R Kottum Raju, speaking to Newsclick from Telangana, said the response to the strike action was “very good” in the state, with demonstration being staged in 25 out of 31 districts. According to Raju, among the major fears of the construction workers’ union is that occupational safety provisions of the workers will be compromised once it is clubbed with other industries.
Similarly, concerns over collection of cess– that is not less than 1% of the cost of construction – have also been raised, as Newsclick has reported earlier, with the Centre now introducing the concept of self-assessment of cess amount by employers.
“The BOCW Act [of 1996] is among the finest Acts for the working population in terms of its welfare provisions. Which is why, the unions are pressing that it should not be subsumed within the Labour Codes. As then it will be very difficult to ensure social and occupational protection to the huge number of these workers,” said Siddheshwar Shukla of Delhi-based Rajdhani Bhawan Nirman Kamgar Union, who is also a member of BOCW welfare board in Delhi.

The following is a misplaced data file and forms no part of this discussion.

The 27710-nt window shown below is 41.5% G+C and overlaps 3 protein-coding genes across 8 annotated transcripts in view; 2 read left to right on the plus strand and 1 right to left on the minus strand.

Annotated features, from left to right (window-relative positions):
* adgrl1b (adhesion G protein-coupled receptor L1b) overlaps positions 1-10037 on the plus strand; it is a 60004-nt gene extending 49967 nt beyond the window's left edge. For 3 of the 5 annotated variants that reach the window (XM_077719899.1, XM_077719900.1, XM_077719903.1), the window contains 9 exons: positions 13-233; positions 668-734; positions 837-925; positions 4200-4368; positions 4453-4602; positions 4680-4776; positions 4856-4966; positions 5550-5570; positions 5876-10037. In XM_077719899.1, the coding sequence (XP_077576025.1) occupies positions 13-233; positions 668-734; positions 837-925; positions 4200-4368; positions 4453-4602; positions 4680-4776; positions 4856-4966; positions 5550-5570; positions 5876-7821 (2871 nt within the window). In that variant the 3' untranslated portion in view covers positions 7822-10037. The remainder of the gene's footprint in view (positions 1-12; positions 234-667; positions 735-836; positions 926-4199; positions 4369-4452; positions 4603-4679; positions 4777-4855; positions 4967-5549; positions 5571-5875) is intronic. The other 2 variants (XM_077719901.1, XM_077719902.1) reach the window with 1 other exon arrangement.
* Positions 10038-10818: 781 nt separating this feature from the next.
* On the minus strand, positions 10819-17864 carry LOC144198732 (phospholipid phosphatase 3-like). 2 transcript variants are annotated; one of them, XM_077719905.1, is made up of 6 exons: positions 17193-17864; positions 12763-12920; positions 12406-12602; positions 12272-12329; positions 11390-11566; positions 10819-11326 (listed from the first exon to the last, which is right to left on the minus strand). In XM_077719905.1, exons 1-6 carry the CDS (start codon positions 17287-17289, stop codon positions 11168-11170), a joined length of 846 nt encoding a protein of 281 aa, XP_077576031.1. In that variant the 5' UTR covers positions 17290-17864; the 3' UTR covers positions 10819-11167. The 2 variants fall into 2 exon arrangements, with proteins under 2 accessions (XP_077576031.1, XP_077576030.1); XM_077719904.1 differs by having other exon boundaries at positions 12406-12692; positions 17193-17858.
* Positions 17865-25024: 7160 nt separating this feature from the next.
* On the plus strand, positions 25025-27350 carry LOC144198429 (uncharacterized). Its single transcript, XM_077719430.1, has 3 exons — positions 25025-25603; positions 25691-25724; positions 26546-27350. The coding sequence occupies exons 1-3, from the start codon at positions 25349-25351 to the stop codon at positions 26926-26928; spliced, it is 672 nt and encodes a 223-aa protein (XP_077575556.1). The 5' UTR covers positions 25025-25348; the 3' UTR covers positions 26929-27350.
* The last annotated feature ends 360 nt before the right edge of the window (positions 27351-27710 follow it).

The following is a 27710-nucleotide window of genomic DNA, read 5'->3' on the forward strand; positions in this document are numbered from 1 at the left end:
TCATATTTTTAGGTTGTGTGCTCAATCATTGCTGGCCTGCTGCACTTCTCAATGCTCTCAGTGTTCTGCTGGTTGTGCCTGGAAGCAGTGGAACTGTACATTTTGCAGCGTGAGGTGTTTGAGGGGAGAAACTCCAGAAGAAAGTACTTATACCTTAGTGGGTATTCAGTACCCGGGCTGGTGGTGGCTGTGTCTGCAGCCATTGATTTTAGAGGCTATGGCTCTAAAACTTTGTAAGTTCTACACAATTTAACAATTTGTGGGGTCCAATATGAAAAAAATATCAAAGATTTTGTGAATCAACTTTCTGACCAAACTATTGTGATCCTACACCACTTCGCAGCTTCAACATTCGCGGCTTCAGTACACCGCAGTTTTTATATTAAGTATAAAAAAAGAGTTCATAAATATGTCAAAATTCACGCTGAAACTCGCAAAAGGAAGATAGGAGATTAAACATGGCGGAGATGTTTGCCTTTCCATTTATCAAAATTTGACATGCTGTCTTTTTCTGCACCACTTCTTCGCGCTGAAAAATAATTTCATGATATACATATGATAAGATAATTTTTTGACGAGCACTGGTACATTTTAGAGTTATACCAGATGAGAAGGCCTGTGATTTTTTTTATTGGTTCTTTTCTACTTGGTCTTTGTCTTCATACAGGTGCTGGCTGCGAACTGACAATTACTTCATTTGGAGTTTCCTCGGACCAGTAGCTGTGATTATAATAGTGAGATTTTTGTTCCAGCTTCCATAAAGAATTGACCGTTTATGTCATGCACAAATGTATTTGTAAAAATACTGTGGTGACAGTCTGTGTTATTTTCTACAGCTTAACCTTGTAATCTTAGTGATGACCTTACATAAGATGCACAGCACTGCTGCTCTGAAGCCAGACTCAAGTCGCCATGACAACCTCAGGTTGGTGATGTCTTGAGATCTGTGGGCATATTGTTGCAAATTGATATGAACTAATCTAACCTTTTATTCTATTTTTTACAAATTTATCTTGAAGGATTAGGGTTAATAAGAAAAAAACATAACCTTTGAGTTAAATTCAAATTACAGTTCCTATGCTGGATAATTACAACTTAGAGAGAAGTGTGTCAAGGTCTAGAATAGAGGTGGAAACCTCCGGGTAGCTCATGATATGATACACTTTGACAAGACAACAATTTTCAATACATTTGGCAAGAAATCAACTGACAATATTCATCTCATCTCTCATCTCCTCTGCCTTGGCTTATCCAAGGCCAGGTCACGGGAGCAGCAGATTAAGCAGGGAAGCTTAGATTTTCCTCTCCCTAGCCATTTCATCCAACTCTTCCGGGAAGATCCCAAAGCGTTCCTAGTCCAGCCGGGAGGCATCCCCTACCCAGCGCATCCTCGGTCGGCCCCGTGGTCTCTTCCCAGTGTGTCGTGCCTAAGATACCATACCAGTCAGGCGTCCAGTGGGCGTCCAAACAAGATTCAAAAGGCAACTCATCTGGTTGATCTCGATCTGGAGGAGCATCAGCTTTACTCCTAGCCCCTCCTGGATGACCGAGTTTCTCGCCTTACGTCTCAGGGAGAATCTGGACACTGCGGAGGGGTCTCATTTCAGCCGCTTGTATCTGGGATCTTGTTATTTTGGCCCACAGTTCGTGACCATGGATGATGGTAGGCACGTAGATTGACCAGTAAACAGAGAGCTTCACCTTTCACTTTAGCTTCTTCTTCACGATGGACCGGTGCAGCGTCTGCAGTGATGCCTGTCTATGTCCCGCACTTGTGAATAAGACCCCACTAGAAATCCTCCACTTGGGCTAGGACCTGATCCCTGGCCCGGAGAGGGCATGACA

Jagdish Sharma, national secretary, CWFI, said while “dilution” of the protective shield for construction workers is the “paramount issue,” the construction unions on Tuesday are also demanding non-codification of another law, namely, The Inter-State Migrant Workmen (Regulation of Employment and Conditions of Service) Act, 1979.
In India, construction, being the second-largest employer after the agriculture sector, absorbs a significant portion of all internal migrants in urban areas who move out of the farming sector – with a large number of them, in the absence of any organised setup, depending on daily wages for their survival.
“There are many provisions of the 1979 Act that will be diluted under the Codes and will thereby, directly affect construction workers,” Sharma told Newsclick over phone. The 40-year-old Act mandates registration of migrant workers and protects them under the laws relating to minimum wage, safety and accident coverage among others.